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PAYNE v. DeLUCA

December 20, 2005.

THOMAS L. PAYNE, SID ARCHINAL, GARY H. KARESH, JO ANN KARESH, BELCA D. SWANSON AND MERLE K. SWANSON, individually and on behalf of all others similarly situated, Plaintiffs,
v.
ANTHONY J. DeLUCA, HARRY J. SOOSE, FRANCIS J. HARVEY, JAMES C. McGILL, RICHARD W. POGUE, DANIEL A. D'ANIELLO, PHILLIP B. DOLAN, E. MARTIN GIBSON, ROBERT F. PUGLIESE, JAMES DAVID WATKINS, and THE CARLYLE GROUP, Defendants.



The opinion of the court was delivered by: WILLIAM STANDISH, Senior District Judge

MEMORANDUM ORDER

Pending before the Court are (1) a motion by Plaintiffs to lift the discovery stay imposed in this case pursuant to the Private Securities Litigation Reform Act ("PSLRA"), correctly filed at Docket No. 103, and (2) a motion by Defendants, seeking an order of Court to permit issuance of subpoenas to preserve certain documents relevant to discovery herein, filed at Docket No. 106. For the reasons discussed below, Plaintiffs' Motion is denied and Defendants' Motion is granted subject to certain modifications discussed below.*fn1

I. BACKGROUND

  The facts of this case are largely irrelevant to the pending motions and have been provided in the Court's previous Memorandum denying without prejudice Defendants' motion to dismiss the amended class action complaint. (See Docket No. 68, December 16, 2004, at 2-3.) Briefly stated, the named Plaintiffs filed an action on behalf of themselves and other investors similarly situated against the "Individual Defendants"*fn2 and The Carlyle Group*fn3 (collectively, "Defendants"), claiming that Defendants' actions on behalf of IT Group, Inc., violated federal securities law. IT Group, Inc. ("IT" or "the Company"), was an environmental waste remediation firm based in Monroeville, Pennsylvania. The Carlyle Group acquired control of IT in November 1996 and, at approximately the same time, the Company expanded rapidly by acquiring other firms who performed similar services. Plaintiffs claim that by the end of 2001, Defendants had made a number of poor financial and management decisions which, inter alia, resulted in liquidity problems and violation of the Company's highly lucrative government contracts. IT declared bankruptcy on January 15, 2002.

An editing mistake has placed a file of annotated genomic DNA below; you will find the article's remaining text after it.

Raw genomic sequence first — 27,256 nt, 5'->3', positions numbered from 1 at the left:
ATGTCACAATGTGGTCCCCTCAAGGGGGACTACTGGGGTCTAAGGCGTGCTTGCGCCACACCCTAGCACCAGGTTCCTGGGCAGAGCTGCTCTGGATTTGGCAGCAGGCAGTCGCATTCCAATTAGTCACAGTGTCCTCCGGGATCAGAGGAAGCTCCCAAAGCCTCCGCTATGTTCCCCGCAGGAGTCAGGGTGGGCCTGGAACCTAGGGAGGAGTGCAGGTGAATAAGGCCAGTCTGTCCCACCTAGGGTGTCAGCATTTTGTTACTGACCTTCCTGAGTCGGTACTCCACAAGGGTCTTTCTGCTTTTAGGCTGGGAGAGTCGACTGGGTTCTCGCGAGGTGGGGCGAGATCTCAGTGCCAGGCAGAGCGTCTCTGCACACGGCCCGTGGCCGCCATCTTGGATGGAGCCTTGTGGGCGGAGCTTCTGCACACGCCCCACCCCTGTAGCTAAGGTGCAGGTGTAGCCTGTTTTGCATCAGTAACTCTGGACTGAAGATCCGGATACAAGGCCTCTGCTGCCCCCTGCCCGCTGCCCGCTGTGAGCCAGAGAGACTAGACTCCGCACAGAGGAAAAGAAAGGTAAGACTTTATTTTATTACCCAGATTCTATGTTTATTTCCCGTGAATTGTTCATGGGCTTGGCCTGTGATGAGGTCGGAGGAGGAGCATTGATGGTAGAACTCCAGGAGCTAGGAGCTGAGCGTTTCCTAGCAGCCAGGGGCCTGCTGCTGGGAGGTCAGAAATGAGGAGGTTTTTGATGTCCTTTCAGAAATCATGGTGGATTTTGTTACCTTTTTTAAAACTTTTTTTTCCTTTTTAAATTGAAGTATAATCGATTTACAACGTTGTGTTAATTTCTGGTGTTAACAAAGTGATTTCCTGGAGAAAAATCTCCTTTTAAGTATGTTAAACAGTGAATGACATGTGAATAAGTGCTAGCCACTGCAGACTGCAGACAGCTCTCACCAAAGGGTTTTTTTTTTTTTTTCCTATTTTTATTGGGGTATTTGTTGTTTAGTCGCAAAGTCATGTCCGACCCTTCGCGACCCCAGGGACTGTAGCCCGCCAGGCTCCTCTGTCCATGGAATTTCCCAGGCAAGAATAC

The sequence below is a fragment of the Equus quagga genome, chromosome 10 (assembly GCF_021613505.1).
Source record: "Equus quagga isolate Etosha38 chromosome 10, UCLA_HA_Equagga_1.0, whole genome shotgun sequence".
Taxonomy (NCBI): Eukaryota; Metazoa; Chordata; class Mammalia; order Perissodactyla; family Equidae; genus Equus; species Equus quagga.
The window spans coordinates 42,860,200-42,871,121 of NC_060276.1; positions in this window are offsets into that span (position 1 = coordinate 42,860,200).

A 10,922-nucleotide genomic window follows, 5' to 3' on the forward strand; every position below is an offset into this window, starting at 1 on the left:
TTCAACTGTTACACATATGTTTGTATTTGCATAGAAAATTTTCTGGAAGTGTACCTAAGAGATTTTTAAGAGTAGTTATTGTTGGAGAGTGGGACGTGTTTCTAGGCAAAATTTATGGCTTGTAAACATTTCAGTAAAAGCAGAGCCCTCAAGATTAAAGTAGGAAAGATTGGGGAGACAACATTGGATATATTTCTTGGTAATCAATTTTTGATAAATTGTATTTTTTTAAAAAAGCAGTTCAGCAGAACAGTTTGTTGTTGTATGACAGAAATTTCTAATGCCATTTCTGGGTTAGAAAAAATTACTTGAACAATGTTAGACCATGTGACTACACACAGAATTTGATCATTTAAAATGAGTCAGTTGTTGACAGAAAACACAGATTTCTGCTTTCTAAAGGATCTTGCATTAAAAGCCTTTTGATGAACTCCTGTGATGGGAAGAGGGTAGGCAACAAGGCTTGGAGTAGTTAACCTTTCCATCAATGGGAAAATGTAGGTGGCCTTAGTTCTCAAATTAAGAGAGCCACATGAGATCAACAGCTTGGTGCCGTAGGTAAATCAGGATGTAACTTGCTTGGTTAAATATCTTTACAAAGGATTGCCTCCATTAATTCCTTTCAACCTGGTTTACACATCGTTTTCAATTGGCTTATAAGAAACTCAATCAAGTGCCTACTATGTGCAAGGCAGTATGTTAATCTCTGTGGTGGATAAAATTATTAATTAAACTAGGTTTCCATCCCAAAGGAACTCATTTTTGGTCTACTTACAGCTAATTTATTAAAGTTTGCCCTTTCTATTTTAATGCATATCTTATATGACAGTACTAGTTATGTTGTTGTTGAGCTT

During the course of the bankruptcy proceedings, Plaintiffs learned that Defendants had consistently misrepresented IT's financial condition in annual and quarter filings made with the Securities and Exchange Commission, press releases, and other statements disseminated to the investing public. As a result, Plaintiffs and other investors were damaged when they purchased IT common stock at artificially inflated prices during the Class Period.*fn4 Plaintiffs did not learn of Defendants' fraudulent activities until March and April 2002 when the relevant documents were published in the bankruptcy proceedings.

  II. THE PENDING MOTIONS

  A. Plaintiffs' Motion to Lift the Discovery Stay

  At this point in time, the bankruptcy proceedings are nearing completion in the United States District Court for the District of Delaware. On October 21, 2005, the Trustee of the IT Group Litigation Trust*fn5 filed a motion with the bankruptcy court, seeking approval of a proposed document retention plan. (See Declaration of Robert M. Zabb in Support of Motion to Lift the PSLRA Stay of Discovery, correctly filed at Docket No. 105, Exhibit H, IT Litigation Trust Trustee's Renewed Motion for Entry of an Order Authorizing Document Retention Procedures, "the Trustee's plan.")*fn6 According to Plaintiffs, the Trustee's plan — applicable to some 134,000 boxes of documents at 45 storage sites throughout the United States — would result in the irreversible loss of documents they need to prosecute this securities fraud action. As proposed in October, the plan would allow the Trustee to begin destroying documents as of December 31, 2005; the only documents the Trustee would retain would be those identified by an interested party prior to that date or those which the Trustee determined were relevant to its own pending litigation. Moreover, although Plaintiffs acknowledge the Trustee's plan allows them to access the documents through December 31, 2005, they claim such access would be meaningless because the Trustee has indicated it would not respond to document requests or otherwise assist Plaintiffs in identifying and locating documents relevant to this lawsuit. (Plaintiffs' Memorandum of Law in Support of Motion to Lift the PSLRA Stay of Discovery in Connection with Potential Destruction of Company Documents, correctly filed at Docket No. 104, "Plfs.' Memo," at 1.) The Trustee's motion to approve its proposed document retention plan was scheduled to be heard by the bankruptcy court on November 16, 2005.*fn7